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Risks and Psychic Costs of Alternative Energy Sources for Generating Electricity

Miller B. Spangler

Year: 1981
Volume: Volume 2
Number: Number 1
DOI: 10.5547/ISSN0195-6574-EJ-Vol2-No1-3
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Abstract:
According to public opinion polls, many people in the United States do not agree that there is truly an energy crisis. President Carter referred to it as an "invisible" crisis in the National Energy Plan of 1977.



Air Quality Implications of a Nuclear Moratorium: An Alternative Analysis

Anthony Bopp, Verne Loose

Year: 1981
Volume: Volume 2
Number: Number 3
DOI: 10.5547/ISSN0195-6574-EJ-Vol2-No3-4
View Abstract

Abstract:
The role of nuclear power in the nation's energy future is and probably will continue to be one of the principal energy policy issues in the United States. Relatively inexpensive coal reserves and escalating costs of light water reactors have eroded a once-large cost advantage enjoyed by nuclear technologies. While the relative cost advantage of nuclear over coal electric power has become a subject of debate, other less concrete issues have surfaced and often overshadow economic arguments. Antinuclear "forces" generally view the technology as the essence of what they consider wrong with modern technological society. Pronuclear "forces" counter that much fear associated with nuclear power derives from the newness of the technology and that the air quality and possible economic gains associated with nuclear power make it the preferable choice for future electricity generation.



Nuclear Power for Developing Countries: Attainable Within This Century?

Eli B. Roth

Year: 1982
Volume: Volume 3
Number: Number 2
DOI: 10.5547/ISSN0195-6574-EJ-Vol3-No2-4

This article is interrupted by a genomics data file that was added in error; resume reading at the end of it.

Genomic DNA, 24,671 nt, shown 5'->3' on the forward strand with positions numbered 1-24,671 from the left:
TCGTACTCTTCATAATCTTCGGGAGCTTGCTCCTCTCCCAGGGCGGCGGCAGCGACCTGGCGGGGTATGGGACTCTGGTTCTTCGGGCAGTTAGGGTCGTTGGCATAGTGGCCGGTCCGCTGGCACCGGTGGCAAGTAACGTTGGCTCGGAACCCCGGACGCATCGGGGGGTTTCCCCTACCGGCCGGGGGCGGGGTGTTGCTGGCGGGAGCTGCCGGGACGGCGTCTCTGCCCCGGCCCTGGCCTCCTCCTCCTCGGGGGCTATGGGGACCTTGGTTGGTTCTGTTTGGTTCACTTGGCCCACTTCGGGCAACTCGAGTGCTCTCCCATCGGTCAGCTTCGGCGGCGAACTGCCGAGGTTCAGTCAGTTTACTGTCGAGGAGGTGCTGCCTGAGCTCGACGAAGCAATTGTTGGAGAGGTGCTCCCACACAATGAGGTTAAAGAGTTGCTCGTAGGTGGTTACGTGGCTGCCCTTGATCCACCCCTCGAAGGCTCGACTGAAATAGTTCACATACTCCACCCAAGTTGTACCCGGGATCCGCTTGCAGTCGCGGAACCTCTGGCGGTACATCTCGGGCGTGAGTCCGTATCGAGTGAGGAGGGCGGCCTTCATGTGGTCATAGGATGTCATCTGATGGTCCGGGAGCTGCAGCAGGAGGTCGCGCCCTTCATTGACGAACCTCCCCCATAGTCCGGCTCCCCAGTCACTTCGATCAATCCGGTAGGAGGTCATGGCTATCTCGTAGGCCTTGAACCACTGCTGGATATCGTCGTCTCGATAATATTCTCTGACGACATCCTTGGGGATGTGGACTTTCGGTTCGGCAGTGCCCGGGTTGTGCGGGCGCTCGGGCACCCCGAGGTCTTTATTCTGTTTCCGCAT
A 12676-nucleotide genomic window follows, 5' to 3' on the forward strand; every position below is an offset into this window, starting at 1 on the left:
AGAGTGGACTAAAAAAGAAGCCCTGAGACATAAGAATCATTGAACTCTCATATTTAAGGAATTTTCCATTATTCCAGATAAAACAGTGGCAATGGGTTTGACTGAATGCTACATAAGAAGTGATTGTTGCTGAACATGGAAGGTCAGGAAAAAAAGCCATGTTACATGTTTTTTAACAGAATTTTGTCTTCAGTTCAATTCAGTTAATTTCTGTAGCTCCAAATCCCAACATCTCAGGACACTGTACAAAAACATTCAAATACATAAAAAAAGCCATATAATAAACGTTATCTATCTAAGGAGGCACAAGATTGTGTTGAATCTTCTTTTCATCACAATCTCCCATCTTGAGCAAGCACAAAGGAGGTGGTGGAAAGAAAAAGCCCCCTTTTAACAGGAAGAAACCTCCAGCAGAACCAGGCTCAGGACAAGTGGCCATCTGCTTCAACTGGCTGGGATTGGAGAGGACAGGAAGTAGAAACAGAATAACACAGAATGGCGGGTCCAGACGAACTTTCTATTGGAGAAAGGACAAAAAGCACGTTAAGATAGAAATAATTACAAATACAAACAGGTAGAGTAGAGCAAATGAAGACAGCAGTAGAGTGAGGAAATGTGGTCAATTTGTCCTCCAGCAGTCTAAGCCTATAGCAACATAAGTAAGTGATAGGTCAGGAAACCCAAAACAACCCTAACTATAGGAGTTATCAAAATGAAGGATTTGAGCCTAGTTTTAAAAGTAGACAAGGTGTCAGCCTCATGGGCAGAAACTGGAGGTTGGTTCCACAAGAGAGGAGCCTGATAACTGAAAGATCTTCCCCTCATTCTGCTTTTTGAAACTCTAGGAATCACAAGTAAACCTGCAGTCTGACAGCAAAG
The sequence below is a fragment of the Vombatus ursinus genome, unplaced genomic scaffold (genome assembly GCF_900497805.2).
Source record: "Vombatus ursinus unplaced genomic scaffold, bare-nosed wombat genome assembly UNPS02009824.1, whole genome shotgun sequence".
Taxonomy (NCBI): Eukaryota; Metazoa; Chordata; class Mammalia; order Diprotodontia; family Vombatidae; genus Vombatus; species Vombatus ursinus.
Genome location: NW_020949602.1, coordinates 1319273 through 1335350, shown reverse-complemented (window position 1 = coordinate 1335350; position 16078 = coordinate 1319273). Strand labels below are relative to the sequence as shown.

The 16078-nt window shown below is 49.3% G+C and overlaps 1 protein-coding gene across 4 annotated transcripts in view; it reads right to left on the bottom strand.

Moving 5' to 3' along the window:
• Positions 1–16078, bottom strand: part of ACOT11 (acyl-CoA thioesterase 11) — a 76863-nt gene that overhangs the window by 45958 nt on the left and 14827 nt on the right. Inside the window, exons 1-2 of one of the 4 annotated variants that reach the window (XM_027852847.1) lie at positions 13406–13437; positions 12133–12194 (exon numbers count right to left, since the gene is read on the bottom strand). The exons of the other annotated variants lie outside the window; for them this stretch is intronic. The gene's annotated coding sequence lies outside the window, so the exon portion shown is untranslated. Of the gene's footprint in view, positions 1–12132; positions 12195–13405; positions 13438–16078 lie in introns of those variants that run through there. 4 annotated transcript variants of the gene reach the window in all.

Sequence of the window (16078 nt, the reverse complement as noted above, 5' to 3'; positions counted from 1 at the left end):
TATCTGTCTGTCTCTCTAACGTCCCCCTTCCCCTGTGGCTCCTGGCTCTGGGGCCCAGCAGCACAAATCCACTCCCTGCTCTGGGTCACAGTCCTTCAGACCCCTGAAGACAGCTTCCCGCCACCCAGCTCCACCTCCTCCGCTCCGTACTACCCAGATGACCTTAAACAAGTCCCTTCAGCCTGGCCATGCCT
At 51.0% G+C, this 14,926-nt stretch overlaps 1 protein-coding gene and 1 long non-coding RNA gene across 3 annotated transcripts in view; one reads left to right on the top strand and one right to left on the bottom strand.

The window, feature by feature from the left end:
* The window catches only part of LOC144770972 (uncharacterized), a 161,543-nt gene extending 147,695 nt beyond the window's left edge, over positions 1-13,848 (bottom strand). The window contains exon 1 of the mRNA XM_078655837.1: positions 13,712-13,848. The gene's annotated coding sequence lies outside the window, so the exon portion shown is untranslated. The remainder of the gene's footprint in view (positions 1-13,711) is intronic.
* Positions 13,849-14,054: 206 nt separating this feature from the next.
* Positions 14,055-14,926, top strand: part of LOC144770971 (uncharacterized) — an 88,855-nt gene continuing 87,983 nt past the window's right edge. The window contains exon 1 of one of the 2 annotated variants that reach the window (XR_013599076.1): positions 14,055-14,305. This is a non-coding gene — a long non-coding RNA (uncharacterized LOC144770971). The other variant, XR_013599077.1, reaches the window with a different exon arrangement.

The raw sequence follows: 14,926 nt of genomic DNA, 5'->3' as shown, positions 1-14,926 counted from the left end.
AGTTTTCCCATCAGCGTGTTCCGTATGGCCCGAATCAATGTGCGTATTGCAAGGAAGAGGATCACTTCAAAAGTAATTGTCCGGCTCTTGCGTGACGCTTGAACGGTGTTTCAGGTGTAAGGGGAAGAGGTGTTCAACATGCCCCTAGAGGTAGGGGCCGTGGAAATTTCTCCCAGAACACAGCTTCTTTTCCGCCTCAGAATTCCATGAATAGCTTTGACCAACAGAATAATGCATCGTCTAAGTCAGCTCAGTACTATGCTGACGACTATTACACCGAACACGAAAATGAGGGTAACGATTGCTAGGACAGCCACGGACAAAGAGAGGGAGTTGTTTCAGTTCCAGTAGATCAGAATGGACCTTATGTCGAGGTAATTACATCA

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Abstract:
To use or not to use nuclear power for generating electricity has, in many parts of the world, become as much an emotional issue as an economic or technical one. Probably this is even more so in developed than in developing countries. The menacing worldwide energy misallocations and shortages have been the subject of a number of conferences, workshops, articles, studies, and - in the United States at least - of pronouncements by advocates ranging in style and substance from Jane Fonda to Barry Commoner to Edward Teller. It is not necessary to take sides here on the narrower question of whether any country in particular should try to use nuclear power for electricity or should try to avoid it. But except perhaps for antinuclear diehards, surely anyone concerned with the plight of developing countries, whose other energy resources are often wholly inadequate, must be interested in finding a satisfactory way to open up for those countries, or to keep open, the nuclear option.



A Technology Choice for Model Electricity Generation

Ralph L. Keeney

Year: 1983
Volume: Volume 4
Number: Special Issue
DOI: 10.5547/ISSN0195-6574-EJ-Vol4-NoSI-2
No Abstract



The Simple Economics of Industrial Cogeneration

Paul L. Joskow and Donald R. Jones